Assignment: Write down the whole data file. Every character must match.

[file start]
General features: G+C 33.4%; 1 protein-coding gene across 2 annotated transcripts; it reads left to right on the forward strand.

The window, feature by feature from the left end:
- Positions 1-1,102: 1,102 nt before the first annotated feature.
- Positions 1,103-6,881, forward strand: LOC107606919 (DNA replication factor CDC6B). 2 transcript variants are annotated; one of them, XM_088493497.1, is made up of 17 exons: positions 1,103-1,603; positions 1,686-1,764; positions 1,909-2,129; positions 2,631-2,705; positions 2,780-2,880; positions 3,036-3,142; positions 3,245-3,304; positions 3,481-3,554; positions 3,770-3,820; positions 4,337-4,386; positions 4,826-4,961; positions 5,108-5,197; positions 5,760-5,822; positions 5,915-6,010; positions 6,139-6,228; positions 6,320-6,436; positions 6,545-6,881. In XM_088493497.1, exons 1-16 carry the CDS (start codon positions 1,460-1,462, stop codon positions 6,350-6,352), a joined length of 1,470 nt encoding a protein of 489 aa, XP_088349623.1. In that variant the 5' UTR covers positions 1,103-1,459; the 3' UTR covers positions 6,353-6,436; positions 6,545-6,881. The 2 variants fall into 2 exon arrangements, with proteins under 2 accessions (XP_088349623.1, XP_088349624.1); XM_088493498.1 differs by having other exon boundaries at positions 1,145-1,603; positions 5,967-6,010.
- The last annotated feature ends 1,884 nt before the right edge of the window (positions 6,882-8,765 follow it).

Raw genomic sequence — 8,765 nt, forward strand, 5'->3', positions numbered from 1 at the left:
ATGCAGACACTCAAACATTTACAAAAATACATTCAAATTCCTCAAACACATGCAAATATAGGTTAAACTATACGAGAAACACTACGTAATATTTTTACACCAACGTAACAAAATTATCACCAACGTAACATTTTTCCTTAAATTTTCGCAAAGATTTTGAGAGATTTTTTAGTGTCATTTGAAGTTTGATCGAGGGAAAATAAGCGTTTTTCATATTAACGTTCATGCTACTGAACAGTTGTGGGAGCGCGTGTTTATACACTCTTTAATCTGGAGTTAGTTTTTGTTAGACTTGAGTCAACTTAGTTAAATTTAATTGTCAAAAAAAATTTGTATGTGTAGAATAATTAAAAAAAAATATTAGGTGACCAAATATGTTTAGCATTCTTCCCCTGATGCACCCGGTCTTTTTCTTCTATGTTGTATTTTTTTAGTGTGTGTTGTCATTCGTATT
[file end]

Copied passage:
General features: G+C 33.4%; 1 protein-coding gene across 2 annotated transcripts; it reads left to right on the forward strand.

The window, feature by feature from the left end:
- Positions 1-1,102: 1,102 nt before the first annotated feature.
- Positions 1,103-6,881, forward strand: LOC107606919 (DNA replication factor CDC6B). 2 transcript variants are annotated; one of them, XM_088493497.1, is made up of 17 exons: positions 1,103-1,603; positions 1,686-1,764; positions 1,909-2,129; positions 2,631-2,705; positions 2,780-2,880; positions 3,036-3,142; positions 3,245-3,304; positions 3,481-3,554; positions 3,770-3,820; positions 4,337-4,386; positions 4,826-4,961; positions 5,108-5,197; positions 5,760-5,822; positions 5,915-6,010; positions 6,139-6,228; positions 6,320-6,436; positions 6,545-6,881. In XM_088493497.1, exons 1-16 carry the CDS (start codon positions 1,460-1,462, stop codon positions 6,350-6,352), a joined length of 1,470 nt encoding a protein of 489 aa, XP_088349623.1. In that variant the 5' UTR covers positions 1,103-1,459; the 3' UTR covers positions 6,353-6,436; positions 6,545-6,881. The 2 variants fall into 2 exon arrangements, with proteins under 2 accessions (XP_088349623.1, XP_088349624.1); XM_088493498.1 differs by having other exon boundaries at positions 1,145-1,603; positions 5,967-6,010.
- The last annotated feature ends 1,884 nt before the right edge of the window (positions 6,882-8,765 follow it).

Raw genomic sequence — 8,765 nt, forward strand, 5'->3', positions numbered from 1 at the left:
ATGCAGACACTCAAACATTTACAAAAATACATTCAAATTCCTCAAACACATGCAAATATAGGTTAAACTATACGAGAAACACTACGTAATATTTTTACACCAACGTAACAAAATTATCACCAACGTAACATTTTTCCTTAAATTTTCGCAAAGATTTTGAGAGATTTTTTAGTGTCATTTGAAGTTTGATCGAGGGAAAATAAGCGTTTTTCATATTAACGTTCATGCTACTGAACAGTTGTGGGAGCGCGTGTTTATACACTCTTTAATCTGGAGTTAGTTTTTGTTAGACTTGAGTCAACTTAGTTAAATTTAATTGTCAAAAAAAATTTGTATGTGTAGAATAATTAAAAAAAAATATTAGGTGACCAAATATGTTTAGCATTCTTCCCCTGATGCACCCGGTCTTTTTCTTCTATGTTGTATTTTTTTAGTGTGTGTTGTCATTCGTATT